Chemical secretions are an effective means by which insects can deter potential enemies. Several terrestrial insects spray these liquids directionally toward enemies, but little is known about spraying behavior in aquatic and semiaquatic insects. The larvae of Osmylus hyalinatus (Neuroptera: Osmylidae) are semiaquatic, inhabiting the edges of small streams and ponds where they encounter multiple enemies on land and in water. The larvae of this osmylid sprayed a hyaline liquid from the anal opening if disturbed in either air and water, although the spray appeared slightly viscous in water. The liquid was stored in the posterior half of the hindgut and sprayed directionally toward an artificial stimulus. Spraying allowed the larvae to escape biting by ants, and to repel them in 90% of encounters. Spraying caused the regurgitation of 71% and 60% of all larvae swallowed by terrestrial frogs and aquatic newts, respectively. Aquatic fishfly larvae released 30% of captured larvae due to spraying. Most of the larvae that repelled ants or were regurgitated by amphibians survived, but those released by fishfly larvae were killed by heavy biting with the mandibles. This is the first report of effective liquid spraying by insects in water, and also within the order Neuroptera.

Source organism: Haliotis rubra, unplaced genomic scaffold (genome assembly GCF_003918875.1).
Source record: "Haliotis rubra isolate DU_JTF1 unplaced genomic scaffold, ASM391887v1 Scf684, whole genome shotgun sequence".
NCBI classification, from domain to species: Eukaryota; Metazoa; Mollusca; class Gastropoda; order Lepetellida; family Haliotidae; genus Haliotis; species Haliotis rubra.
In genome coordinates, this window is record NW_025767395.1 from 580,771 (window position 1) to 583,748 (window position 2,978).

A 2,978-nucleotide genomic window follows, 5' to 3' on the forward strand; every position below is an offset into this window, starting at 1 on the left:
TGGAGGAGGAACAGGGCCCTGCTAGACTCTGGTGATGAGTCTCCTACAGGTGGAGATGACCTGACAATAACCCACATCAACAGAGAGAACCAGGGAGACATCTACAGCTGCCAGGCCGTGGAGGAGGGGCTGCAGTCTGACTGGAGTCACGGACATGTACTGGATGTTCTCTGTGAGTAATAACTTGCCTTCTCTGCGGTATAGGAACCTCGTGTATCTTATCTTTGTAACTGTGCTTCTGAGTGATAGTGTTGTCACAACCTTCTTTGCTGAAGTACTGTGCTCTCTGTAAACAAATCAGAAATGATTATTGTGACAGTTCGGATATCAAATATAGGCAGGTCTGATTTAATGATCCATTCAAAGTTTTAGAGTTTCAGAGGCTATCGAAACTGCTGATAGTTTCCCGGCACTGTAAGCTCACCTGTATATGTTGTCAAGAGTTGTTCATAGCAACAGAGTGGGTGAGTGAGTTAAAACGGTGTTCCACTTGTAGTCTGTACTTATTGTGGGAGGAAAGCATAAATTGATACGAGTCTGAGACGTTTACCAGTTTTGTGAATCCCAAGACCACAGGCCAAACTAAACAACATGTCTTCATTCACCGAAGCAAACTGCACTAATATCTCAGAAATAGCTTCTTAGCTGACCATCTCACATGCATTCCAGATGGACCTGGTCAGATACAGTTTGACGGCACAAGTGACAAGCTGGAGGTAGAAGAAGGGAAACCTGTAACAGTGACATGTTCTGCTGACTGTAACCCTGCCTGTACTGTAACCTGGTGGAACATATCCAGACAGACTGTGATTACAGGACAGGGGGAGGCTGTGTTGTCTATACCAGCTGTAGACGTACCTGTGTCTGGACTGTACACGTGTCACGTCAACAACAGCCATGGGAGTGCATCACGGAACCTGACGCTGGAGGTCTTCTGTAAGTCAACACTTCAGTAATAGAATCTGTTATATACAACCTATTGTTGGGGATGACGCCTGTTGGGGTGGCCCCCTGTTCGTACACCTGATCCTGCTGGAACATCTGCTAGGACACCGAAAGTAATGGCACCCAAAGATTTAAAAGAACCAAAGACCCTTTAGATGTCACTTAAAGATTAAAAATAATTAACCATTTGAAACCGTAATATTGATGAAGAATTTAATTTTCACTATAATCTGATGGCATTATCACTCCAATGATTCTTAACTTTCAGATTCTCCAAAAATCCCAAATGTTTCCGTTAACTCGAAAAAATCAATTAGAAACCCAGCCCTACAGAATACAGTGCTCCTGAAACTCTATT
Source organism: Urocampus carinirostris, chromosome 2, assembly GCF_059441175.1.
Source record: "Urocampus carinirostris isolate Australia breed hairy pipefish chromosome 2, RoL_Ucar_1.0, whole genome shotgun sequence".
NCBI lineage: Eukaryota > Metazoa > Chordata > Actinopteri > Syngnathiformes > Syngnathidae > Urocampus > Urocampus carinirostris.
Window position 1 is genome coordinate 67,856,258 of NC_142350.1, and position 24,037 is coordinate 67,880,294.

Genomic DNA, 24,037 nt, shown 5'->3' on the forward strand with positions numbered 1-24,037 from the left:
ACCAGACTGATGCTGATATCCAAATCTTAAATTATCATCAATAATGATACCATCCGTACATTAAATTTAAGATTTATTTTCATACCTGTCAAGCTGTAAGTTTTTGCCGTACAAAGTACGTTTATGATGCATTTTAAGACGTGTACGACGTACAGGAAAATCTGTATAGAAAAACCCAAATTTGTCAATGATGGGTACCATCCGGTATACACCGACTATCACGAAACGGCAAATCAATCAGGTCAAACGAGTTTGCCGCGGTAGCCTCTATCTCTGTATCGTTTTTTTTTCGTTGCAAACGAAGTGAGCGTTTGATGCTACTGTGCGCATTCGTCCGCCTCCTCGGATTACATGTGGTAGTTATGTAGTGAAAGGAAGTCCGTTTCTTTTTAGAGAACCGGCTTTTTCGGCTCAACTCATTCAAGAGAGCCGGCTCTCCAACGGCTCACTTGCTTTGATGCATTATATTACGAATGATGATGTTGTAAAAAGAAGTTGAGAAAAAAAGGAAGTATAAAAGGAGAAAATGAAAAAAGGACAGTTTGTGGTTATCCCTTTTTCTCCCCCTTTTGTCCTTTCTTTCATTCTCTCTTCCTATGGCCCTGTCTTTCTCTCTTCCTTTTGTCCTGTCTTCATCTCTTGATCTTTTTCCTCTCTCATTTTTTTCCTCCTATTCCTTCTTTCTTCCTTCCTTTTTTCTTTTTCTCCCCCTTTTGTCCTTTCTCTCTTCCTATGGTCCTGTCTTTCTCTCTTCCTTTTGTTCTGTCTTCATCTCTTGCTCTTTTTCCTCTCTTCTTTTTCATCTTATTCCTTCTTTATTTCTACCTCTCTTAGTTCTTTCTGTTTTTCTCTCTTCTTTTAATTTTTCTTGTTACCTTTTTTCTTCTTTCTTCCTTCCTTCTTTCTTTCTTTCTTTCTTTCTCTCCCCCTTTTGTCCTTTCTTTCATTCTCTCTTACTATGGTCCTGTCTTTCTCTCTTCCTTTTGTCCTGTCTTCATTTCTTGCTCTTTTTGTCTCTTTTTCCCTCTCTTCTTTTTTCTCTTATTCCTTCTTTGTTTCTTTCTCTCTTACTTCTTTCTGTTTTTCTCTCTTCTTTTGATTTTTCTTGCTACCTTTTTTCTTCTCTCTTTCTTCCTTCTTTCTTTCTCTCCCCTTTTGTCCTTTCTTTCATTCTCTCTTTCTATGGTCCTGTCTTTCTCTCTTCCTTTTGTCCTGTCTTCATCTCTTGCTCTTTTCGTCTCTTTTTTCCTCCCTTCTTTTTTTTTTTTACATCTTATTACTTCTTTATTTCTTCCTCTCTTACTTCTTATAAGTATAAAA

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We thank Yasukazu Okada for offering the mass-cultured beetle larvae of Gnatocerus cornutus as food of froglets and the worker ants of Formica japonica as the model predator from his cultured colonies.
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Iwanami, T., Yu, P. & Hayashi, F. Defensive spray by a semiaquatic osmylid larva (Insecta: Neuroptera) for both aquatic and terrestrial predators. J Ethol 39, 369–377 (2021). https://doi.org/10.1007/s10164-021-00714-1
- Amphibian predators
- Ant avoidance
- Chemical defense
- Spraying behavior